NIAB is a partner in the new Ceres Agritech Knowledge Exchange Partnership, a three year collaboration between Universities of Cambridge, East Anglia, Hertfordshire, Lincoln and Reading and the research institutes John Innes Centre, Rothamsted Research and NIAB.
Five leading universities, including the University of Cambridge, have formed a partnership to develop and commercialise agritech research, in order to improve sustainability, increase productivity and contribute to global food security.
The Ceres Agritech Knowledge Exchange Partnership links the universities of Cambridge, East Anglia, Hertfordshire, Lincoln and Reading, as well as the John Innes Centre, NIAB and Rothamsted Research, to enable effective sharing of commercialisation expertise, a key aim of Research England’s Connecting Capability Fund, which has awarded the partnership £4.78 million in funding.
Ceres will work with business partners to identify, build, invest in and run the most commercially viable development projects, based on the needs of the agritech sector. The resulting technologies can then be licensed to industry or form the basis of start-up companies or partnerships with SMEs and large agritech corporations.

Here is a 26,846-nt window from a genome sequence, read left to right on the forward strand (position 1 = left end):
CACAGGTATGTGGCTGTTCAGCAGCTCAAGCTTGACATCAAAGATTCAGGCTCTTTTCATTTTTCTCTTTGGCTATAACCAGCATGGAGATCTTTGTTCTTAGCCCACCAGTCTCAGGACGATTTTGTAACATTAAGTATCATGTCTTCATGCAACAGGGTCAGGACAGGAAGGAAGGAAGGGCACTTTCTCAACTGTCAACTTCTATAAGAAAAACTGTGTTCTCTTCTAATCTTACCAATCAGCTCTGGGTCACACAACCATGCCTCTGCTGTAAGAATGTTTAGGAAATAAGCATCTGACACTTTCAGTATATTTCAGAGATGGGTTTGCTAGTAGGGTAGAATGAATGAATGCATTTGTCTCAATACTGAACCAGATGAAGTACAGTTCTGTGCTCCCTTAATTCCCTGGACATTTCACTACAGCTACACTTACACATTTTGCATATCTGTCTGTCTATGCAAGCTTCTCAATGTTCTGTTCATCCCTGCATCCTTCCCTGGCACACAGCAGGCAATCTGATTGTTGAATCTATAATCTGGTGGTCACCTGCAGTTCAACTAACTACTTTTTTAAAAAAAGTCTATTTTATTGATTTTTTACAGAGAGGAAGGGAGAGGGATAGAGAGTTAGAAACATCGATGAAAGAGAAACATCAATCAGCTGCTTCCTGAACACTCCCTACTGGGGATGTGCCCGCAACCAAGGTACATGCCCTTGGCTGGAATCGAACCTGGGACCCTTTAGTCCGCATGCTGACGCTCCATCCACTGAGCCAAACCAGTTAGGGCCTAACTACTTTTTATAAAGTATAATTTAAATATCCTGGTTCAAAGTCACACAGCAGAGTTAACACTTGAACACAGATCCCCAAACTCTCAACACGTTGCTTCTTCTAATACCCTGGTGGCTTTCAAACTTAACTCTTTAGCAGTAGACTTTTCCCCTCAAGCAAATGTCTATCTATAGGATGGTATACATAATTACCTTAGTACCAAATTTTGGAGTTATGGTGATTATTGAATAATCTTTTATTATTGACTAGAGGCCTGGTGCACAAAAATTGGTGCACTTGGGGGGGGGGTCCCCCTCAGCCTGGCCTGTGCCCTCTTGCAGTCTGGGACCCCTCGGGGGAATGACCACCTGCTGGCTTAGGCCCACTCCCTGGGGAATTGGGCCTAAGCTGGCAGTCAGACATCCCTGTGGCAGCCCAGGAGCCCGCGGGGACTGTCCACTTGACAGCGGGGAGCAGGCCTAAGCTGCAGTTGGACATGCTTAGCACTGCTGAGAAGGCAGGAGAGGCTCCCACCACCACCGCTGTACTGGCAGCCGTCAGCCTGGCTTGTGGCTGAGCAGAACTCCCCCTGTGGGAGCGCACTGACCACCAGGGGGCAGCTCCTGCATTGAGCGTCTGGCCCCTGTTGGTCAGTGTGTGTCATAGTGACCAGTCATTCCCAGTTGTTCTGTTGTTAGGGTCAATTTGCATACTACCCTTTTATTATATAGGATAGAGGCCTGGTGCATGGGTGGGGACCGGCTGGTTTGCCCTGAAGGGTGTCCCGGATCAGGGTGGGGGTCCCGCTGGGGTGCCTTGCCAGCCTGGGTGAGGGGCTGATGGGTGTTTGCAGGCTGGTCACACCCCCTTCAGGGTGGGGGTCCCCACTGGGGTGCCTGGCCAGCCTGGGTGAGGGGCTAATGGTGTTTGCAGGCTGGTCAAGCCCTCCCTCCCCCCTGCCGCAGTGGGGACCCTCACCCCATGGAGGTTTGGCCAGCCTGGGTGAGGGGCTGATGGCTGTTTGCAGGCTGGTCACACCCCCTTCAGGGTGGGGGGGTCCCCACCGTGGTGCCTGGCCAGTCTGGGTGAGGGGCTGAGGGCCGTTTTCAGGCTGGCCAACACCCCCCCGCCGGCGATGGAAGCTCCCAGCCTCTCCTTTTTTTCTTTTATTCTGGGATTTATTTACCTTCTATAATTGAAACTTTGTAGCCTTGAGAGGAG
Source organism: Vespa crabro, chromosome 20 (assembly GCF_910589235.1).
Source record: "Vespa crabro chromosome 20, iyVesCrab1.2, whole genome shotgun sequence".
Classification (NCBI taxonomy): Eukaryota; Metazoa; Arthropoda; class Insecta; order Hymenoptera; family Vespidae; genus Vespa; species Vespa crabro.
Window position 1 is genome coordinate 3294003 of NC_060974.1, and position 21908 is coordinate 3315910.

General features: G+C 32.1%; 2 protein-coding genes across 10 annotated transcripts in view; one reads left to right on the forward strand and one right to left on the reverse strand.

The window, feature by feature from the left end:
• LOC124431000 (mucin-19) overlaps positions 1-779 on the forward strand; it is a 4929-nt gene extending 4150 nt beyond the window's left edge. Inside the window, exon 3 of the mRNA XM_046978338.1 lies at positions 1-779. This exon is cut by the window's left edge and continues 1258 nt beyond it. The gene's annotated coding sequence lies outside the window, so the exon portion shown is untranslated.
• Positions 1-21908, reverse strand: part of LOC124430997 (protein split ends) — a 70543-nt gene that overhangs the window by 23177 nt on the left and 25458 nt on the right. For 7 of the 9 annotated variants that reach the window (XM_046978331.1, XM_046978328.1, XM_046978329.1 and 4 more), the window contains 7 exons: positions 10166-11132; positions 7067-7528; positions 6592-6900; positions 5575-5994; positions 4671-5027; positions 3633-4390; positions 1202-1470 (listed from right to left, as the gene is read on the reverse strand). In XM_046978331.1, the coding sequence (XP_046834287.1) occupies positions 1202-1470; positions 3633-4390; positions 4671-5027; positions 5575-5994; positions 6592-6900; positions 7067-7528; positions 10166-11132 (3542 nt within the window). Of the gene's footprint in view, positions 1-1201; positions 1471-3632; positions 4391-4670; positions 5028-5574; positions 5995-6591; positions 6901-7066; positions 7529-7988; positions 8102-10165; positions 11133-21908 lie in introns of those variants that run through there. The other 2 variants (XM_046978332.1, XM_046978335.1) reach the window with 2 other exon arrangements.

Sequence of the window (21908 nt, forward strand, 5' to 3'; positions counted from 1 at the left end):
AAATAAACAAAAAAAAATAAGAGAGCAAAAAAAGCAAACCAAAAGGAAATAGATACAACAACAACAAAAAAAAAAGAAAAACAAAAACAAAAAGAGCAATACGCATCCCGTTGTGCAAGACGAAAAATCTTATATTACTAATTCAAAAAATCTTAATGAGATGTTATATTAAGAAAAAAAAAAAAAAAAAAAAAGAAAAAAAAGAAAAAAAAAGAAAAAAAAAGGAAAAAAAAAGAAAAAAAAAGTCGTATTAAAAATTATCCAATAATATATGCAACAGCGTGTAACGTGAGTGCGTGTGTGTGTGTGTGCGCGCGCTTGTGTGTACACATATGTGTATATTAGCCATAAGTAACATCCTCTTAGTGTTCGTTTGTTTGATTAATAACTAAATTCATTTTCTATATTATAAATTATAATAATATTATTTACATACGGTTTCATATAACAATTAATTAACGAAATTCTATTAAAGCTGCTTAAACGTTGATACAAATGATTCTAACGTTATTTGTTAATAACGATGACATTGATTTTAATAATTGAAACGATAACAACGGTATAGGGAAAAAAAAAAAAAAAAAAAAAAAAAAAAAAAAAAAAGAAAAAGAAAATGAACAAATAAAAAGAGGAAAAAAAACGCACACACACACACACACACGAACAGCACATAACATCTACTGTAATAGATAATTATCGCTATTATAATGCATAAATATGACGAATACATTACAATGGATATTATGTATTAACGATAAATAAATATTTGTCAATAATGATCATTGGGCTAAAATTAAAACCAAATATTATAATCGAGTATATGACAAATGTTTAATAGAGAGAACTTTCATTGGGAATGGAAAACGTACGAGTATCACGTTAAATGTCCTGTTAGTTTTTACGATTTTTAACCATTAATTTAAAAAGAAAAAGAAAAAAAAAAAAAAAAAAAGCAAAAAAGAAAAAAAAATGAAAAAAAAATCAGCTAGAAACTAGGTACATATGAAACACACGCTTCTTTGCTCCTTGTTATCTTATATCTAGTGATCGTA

In addition to the funding from Research England, Ceres has secured funding commitments of over £15 million from industry and technology investors for further investment in commercial opportunities.
A 2016 government report estimated that the agritech sector was worth £14.3 billion and employed 542,000 people in the UK.
“The time is ripe for catalysing early stage technology transfer in the globally critical agritech sector,” said Iain Thomas, Head of Life Sciences at Cambridge Enterprise, the University’s commercialisation arm. “Advances in nutrition, genomics, informatics, artificial intelligence, remote sensing, automation and plant sciences have huge potential in precision agriculture and food production. Farmers, food processors and producers are eager to explore and adopt new technologies to improve their competitiveness and efficiency.
“Cambridge University wants to play a significant part in the successful development of an agritech cluster. The Ceres Partnership builds on models of collaboration, technology acceleration and effective commercial demonstration of proof-of-concept from other technology sectors, such as the pharma-biotech cluster currently flourishing in the Cambridge region.”
The Ceres funding is part of an investment of £67 million through Research England’s Connecting Capability Fund in new collaborative projects to drive forward the commercialisation of university research across the country.